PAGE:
Weekly Feature



2016-11-17 / Local News

Parties react to election of Donald Trump

by CHRIS GRAHAM
Orchard Park Editor


President-elect Donald Trump is shown at an April 18 rally in downtown Buffalo prior to the state primary election. 
File photo by Patrick McPartlandPurchase color photos at www.BeeNews.com President-elect Donald Trump is shown at an April 18 rally in downtown Buffalo prior to the state primary election. File photo by Patrick McPartlandPurchase color photos at www.BeeNews.com Pulling off seemingly the biggest presidential election upset in history, those in Erie County are still talking about Donald Trump’s election night victory.

Trump, the Republican candidate, attained 290 electoral votes as compared to 228 for Democratic nominee Hillary Clinton.

Nick Langworthy, chairman of the Erie County Republican Committee, felt strongly that the party’s nominee would perform well.

“It was a jubilant environment at our headquarters and election night celebration as we started to see states he had been counted out in: Florida and North Carolina, as those started to flip. … It was very exciting as that started to happen,” Langworthy said.

“We were proud that Erie County stayed blue and went for Secretary Clinton,” said Jeremy Zellner, chairman of the Erie County Democratic Committee. “We worked hard here locally and sent a lot of resources to the battleground states and had a tremendous outpouring of support for her here. Obviously we’re very disappointed with the outcome at national level.”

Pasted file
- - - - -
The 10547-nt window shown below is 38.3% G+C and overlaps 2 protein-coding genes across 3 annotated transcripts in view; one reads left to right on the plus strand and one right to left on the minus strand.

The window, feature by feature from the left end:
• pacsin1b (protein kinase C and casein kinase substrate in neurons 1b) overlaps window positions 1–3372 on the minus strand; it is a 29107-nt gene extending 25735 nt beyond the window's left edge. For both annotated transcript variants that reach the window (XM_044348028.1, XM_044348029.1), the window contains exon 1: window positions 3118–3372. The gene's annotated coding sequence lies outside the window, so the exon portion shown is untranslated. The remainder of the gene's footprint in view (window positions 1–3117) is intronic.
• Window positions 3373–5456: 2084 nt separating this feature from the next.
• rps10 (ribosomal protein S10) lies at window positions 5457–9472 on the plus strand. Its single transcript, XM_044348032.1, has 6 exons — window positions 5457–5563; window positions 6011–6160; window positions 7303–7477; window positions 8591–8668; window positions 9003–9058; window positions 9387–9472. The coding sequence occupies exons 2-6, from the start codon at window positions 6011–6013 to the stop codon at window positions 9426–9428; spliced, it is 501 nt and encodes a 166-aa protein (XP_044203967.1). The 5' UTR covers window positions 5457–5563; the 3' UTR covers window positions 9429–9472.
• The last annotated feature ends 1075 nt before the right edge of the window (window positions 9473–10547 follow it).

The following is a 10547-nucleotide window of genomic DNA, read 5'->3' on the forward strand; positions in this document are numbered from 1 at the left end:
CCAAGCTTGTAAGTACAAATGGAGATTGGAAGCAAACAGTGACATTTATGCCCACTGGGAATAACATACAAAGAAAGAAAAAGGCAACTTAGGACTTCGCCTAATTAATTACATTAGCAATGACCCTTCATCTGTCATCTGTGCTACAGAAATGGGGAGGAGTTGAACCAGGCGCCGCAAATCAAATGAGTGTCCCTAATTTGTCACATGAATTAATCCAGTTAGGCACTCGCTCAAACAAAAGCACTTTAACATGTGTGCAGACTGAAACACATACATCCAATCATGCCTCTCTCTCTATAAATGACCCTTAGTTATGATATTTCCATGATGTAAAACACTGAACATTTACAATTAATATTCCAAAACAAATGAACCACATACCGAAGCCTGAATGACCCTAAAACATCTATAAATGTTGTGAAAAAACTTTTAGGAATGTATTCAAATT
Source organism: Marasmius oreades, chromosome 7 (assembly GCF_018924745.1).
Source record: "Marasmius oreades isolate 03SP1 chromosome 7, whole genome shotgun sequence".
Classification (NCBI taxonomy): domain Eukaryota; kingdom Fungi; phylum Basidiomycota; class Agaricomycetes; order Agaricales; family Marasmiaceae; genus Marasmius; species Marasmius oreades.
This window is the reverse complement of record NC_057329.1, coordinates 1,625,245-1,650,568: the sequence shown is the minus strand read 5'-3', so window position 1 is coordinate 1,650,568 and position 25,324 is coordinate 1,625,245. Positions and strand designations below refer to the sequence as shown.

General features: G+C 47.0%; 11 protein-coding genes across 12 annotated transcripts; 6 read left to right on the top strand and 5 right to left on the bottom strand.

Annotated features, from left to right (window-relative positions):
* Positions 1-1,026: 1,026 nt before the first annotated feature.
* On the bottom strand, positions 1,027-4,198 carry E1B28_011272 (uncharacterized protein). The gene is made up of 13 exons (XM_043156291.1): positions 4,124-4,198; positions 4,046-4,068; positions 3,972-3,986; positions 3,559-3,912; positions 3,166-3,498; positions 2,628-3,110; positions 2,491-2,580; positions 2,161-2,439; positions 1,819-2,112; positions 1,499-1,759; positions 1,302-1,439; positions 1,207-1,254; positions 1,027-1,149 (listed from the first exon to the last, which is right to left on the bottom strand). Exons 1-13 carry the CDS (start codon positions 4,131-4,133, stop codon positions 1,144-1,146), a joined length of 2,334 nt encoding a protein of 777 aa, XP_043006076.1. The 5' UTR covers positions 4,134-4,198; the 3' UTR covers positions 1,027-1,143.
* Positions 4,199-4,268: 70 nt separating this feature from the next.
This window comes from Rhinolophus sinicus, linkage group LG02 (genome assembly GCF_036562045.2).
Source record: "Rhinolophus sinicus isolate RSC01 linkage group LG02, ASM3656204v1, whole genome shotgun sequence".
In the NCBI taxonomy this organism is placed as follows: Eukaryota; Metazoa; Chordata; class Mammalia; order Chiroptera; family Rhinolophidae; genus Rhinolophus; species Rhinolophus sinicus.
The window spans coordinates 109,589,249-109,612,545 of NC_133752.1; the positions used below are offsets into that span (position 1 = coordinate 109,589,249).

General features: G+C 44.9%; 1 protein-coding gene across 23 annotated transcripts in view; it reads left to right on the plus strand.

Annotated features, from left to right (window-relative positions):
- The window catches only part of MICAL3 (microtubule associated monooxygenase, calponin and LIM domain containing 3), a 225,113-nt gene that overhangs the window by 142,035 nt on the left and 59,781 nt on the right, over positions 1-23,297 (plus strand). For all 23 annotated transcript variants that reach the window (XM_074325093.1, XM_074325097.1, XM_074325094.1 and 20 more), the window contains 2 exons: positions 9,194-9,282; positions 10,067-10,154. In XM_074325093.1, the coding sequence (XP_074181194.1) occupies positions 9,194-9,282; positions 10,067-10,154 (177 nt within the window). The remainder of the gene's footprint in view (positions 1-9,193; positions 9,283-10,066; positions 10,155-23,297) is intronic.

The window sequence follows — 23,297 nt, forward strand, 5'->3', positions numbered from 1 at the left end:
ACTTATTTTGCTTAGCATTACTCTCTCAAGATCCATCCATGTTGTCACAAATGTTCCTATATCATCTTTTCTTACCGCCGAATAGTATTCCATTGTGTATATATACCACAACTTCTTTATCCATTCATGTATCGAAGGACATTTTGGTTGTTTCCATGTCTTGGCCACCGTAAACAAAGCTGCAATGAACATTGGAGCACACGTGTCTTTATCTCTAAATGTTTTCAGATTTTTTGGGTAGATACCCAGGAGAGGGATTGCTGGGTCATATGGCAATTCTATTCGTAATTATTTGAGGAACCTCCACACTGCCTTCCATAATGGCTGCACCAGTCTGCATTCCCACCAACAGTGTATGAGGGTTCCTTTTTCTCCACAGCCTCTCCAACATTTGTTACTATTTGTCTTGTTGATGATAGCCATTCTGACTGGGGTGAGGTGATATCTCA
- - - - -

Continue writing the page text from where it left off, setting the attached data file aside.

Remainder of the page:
When the state of Wisconsin was called for Trump, Langworthy was convinced the real estate mogul would be president.

Langworthy said Trump’s presidency will be aided by having a Republican Senate and House.

“It’s a much friendlier situation for him than the president has had for the last term,” he said.

While New York State went to the Democrats once again, Langworthy said Trump’s performance in Erie County was the best since Gerald Ford ran for president.

“He performed remarkably well,” he said. “If you look at the townships, he lost widely in the City of Buffalo, and outside of that he ran close or won a whole lot of Democratic areas in the county.”

Zellner said that while Trump had a divisive rhetoric, he was not surprised that he had a positive turnout in Erie County due to his message connecting with working class voters.

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